The evolution of technology these past decades have been staggeringly fast. The earliest form of the computer in the 1940’s used to fill the entirety of a building yet now we have a thousand more powerful ones in our very pockets. Fortunately, education itself is riding this technological evolution, and its benefits – and complications – are right on our desks.
There is no doubt that technology has benefited the teaching profession tremendously. With the sheer volume of resources at reach and new ones being developed every day, we have certainly reached the tipping point where it is already impractical to cast them outside the classroom wall. This past year, I have officially started practicing my teaching profession at the Quezon Science High School. As a student before, I have been gladly using emails and the social media for communication with teachers and students alike. As a teacher now, I find that technology has outlived its purpose in education as merely a telecommunication tool but has become the best classroom management system I could wish for in the form of Edmodo. To those unfamiliar, Edmodo is an online collaboration space for students and teachers, literally an extension of the classroom into the virtual world. Edmodo boasts of 41million teachers and students using its benefits, and its only one of the many tools available for classroom management. With tools like these that blur the line between work and social media fun, it is not hard to see that platforms like these will be how the future of education will be.
With the skills and knowledge constantly growing and being catered to younger minds, it comes to no surprise that our methods and tools must follow this change as well. This is especially true when dealing with younger generations, whom of which I often find a challenge to handle in terms of motivation and attention; the latter of which some argue have been hindered by technology itself.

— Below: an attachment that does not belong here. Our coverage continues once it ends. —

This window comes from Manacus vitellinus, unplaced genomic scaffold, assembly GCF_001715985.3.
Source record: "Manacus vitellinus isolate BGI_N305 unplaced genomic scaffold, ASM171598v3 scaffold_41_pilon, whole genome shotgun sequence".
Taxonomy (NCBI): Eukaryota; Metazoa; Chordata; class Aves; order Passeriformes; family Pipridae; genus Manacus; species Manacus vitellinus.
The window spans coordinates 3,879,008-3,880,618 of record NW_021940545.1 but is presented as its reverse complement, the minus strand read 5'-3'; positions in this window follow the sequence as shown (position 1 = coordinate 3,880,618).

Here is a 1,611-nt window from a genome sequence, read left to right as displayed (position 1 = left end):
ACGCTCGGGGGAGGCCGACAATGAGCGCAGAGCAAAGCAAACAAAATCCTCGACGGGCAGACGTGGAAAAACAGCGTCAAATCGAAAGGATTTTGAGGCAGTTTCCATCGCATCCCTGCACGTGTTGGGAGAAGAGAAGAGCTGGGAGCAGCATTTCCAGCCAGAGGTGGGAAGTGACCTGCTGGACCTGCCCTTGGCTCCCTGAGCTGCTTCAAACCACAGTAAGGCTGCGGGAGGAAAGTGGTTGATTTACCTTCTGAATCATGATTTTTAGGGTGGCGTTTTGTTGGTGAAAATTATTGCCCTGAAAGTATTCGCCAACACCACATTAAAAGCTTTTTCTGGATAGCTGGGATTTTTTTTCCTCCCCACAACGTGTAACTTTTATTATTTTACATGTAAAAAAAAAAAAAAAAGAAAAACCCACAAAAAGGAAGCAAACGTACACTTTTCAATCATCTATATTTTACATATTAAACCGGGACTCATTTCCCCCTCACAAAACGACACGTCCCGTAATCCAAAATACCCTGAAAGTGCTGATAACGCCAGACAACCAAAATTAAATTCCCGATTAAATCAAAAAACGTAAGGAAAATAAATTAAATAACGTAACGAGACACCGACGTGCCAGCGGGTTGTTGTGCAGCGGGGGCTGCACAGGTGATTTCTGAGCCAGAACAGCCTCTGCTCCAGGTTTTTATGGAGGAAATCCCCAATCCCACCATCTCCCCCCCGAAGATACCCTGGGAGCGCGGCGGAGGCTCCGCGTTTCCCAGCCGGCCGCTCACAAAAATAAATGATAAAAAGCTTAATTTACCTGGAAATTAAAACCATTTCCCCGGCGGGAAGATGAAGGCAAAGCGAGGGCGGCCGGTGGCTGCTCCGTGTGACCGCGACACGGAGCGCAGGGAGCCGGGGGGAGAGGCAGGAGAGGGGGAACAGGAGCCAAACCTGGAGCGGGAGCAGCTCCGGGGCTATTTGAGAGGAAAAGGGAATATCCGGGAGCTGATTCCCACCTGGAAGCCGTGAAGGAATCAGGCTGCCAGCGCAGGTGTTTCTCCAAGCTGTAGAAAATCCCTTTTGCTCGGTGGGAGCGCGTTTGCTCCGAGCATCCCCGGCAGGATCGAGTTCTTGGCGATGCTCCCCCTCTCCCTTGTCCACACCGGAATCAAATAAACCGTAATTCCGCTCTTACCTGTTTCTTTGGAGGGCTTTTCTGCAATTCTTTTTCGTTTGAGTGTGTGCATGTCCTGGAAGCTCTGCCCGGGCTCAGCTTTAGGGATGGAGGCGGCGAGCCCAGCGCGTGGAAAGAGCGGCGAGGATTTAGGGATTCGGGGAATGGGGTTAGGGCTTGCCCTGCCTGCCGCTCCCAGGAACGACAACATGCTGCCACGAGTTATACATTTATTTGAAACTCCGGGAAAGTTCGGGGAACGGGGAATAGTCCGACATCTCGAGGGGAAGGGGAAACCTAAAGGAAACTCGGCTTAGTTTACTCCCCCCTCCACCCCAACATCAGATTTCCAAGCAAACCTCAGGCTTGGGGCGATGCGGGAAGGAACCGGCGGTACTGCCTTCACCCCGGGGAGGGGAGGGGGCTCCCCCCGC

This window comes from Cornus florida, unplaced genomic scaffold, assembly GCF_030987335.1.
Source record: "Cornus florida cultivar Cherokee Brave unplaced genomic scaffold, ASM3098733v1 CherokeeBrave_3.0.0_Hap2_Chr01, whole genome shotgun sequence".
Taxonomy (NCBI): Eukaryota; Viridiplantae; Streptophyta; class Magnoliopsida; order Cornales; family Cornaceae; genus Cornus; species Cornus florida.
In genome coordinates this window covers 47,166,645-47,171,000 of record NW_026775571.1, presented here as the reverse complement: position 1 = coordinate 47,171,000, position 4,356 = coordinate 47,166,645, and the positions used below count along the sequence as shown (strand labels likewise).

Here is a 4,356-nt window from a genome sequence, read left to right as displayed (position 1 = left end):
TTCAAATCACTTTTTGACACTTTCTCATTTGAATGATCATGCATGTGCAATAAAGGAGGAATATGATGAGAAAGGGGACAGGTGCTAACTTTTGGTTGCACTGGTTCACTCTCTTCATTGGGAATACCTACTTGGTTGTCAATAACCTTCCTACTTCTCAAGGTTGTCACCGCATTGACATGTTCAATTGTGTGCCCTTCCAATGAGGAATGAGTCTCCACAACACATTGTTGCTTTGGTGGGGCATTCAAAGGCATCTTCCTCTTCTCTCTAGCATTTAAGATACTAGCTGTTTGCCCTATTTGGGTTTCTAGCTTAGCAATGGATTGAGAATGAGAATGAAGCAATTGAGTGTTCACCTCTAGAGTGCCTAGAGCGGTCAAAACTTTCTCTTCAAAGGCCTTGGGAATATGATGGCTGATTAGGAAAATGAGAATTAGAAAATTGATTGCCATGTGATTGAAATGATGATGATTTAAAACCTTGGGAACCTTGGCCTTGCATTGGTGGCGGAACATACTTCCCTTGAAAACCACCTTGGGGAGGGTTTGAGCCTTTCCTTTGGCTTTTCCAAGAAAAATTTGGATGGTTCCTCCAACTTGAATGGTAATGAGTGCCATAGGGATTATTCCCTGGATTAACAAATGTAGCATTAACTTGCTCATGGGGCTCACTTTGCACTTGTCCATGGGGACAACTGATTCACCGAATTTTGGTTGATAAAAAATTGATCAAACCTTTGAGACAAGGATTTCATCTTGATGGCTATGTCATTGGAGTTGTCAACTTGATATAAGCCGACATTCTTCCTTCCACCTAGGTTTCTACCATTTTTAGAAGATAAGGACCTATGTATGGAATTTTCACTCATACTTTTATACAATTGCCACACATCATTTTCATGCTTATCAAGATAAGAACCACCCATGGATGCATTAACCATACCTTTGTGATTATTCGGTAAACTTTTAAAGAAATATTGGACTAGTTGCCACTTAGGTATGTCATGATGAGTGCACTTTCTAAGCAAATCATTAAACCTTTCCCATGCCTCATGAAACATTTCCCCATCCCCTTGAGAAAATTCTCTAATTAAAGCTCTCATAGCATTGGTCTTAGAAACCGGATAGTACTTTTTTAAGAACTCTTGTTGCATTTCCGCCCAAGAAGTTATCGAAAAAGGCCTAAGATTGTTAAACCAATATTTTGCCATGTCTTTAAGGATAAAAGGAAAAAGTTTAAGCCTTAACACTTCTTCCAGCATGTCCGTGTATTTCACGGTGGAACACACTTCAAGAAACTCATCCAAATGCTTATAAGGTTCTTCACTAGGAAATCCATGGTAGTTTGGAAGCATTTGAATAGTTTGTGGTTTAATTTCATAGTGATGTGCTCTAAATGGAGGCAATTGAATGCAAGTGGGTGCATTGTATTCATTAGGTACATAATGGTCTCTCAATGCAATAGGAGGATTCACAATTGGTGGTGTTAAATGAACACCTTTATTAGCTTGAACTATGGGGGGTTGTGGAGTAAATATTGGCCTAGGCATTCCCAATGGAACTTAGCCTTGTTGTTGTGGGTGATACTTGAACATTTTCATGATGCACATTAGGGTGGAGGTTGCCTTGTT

Strangely though, technology does not seem to have a problem connecting with kids today, with some labeling them the “digital generation” due to their adept attachment and skill in handling digital devices. This has been well documented by Todd Oppenheimer on his article The Computer Delusion where he observed that every single child will do more work for you and do better work with a computer. “Just because it’s on a monitor, kids pay more attention,” according to Oppenheimer. This is something I myself have proven in my English Speech class in Quezon Science School, in which we were fortunate enough to be given a speech laboratory equipped with audio components that can cater every student in class. Not to my surprise, the students definitely feel more engaged and excited when we use our audio equipment; further proven every time they ask me when is the next time we can use them again. This bond with technology is definitely something we can and we have been taking advantage of. Although still considered a ripe concept, the use of virtual games and simulation in education is something we must look forward to. True enough, organizations like the Concord Consortium gives us a glimpse of digital learning where concepts are brought to life in the form of engaging models and simulations.
There is definitely a ton of ways technology can further improve the educational methods. However, we must not shy away that as for any tool, there is always the back-edge that may bump us if we allow it. According to Clifford Stoll, the author of Silicon Snake Oil: Second Thoughts on the Information Highway, “we loved them (computers) because we didn’t have to think for an hour, teachers loved them because they didn’t have to teach, and parents loved them because it showed their schools were high-tech. But no learning happened.” New things can be intimidating, especially while we are trying to learn them. We sometimes get so hung up on the tools that we overlook what they were for in the first place. This is especially true on the advent of the information highway. The information out there is too great, too vast that it overwhelms us. To the extreme, we fear the birth of the “copy-paste” generation where we present one information after another without seeing/analyzing the connections. I believe the most important and sometimes overlooked part of this evolution is that we educators ourselves must adapt accordingly in our roles, not get lost in the change as it happens. We must instill that schooling is not about information. It’s getting learners to think about the information they have. These technological tools are amplifiers, not the source themselves.
What’s wrong with education cannot be fixed with technology – Steve Jobs
The Computer Delusion by Todd Oppenheimer. The Atlantic Monthly; July 1997; The Computer Delusion; Volume 280, No. 1; pages 45-62. http://www.theatlantic.com/past/docs/issues/97jul/computer.htm
Technology in Education: Current Trends. Encyclopedia of Education. The Gale Group, Inc, 2002. Answers.com 13 Sep. 2014. http://www.answers.com/topic/technology-in-education-current-trends